Of course, a lot of bottled water is essentially water from a faucet. Beverage giant Pepsi told CNN in July that it would soon modify labels on its Aquafina brand to clarify that it is simply bottled tap water. And while Coca-Cola freely admits that its own Dasani brand is bottled from public water supplies, it has no intention of changing its labels. Nestlé, the world’s largest bottled-water company with more than a billion dollars in bottled-water sales in the U.S. alone, boasts more than 20 brands including Panna, Pellegrino, Perrier, Calistoga, Arrowhead and Polish Springs. Each is drawn from a different source, some natural springs, others municipal water supplies.
Seattle’s own municipal supply was established when voters approved the Cedar River system shortly after the great fire in 1889. That was an era when cities all over the country were consolidating private water systems into larger, more efficient, publicly funded systems.
In the mid-20th century, cities started adding fluoride to their water, because fluoride was shown to prevent tooth decay. Most water systems also add chlorine because it prevents the growth of bacteria. The EPA insists that water systems test for harmful pathogens, and limits are established for those, but no national standards exist for water treatment, or for levels of additives such as fluoride and chlorine. So for discriminating diners and guzzlers of water on the go, tap water can taste less than ideal.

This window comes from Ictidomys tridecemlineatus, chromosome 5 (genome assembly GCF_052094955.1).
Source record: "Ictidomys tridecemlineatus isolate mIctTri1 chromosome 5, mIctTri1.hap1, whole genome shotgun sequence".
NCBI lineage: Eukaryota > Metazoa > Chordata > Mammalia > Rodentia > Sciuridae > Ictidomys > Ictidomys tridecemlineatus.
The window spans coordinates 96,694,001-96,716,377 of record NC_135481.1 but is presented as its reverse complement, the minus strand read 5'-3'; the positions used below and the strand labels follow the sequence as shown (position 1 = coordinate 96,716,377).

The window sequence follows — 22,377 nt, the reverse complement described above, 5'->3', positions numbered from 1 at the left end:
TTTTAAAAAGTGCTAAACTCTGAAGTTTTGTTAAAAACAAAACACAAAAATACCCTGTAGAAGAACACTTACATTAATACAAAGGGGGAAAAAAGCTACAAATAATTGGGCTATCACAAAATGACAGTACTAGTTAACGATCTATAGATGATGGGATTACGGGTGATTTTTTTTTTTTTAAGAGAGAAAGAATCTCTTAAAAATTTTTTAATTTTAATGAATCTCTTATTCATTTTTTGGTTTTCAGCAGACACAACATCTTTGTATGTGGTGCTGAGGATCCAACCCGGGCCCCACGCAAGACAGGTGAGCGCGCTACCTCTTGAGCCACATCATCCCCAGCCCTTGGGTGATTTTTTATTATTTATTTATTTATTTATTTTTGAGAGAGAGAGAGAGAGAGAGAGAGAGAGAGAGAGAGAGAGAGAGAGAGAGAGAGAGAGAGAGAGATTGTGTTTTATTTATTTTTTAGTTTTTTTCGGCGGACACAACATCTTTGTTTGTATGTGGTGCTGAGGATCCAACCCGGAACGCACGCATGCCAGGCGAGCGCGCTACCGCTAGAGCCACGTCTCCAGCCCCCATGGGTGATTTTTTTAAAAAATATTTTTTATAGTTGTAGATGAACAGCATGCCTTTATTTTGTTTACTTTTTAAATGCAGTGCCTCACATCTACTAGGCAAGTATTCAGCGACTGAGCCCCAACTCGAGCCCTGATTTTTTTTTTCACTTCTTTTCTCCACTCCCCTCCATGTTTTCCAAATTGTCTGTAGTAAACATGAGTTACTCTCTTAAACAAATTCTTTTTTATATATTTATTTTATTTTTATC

Perhaps that’s why Americans consume more than 7 million gallons of bottled water every year, making our nation the largest market for bottled water in the world. And because bottled drinking water is classified as a food, the Food and Drug Administration oversees its production, establishing strict “Standards of Identity” for specific types of bottled water.
So how, in terms codified by the FDA, does our local TalkingRain stack up next to the competition? “Naturally sparkling water” contains carbon dioxide in the exact ratio that it did when it was drawn out of the Earth. “Mineral water” must contain at least 250 parts per million dissolved solids, and must be drawn from a geologically protected underground water source. “Purified water” has been subjected to distillation or some other process to remove minerals and other solids.
TalkingRain Sparkling Essence doesn’t claim to be “naturally sparkling,” just carbonated. And, with its relatively low mineral content, TalkingRain is not mineral water. TalkingRain is purified with filters and ultraviolet light to ensure purity, but it’s not marketed as purified water. Essentially, it’s just what it claims to be — natural, local spring water, ideal for putting local flavor in the water glass free of chlorine or other off-putting flavors. Now, if they would just do something about that bottle . . .
Greg Atkinson is author of “West Coast Cooking.” He can be reached at firstname.lastname@example.org. Barry Wong is a Seattle-based freelance photographer. He can be reached at email@example.com.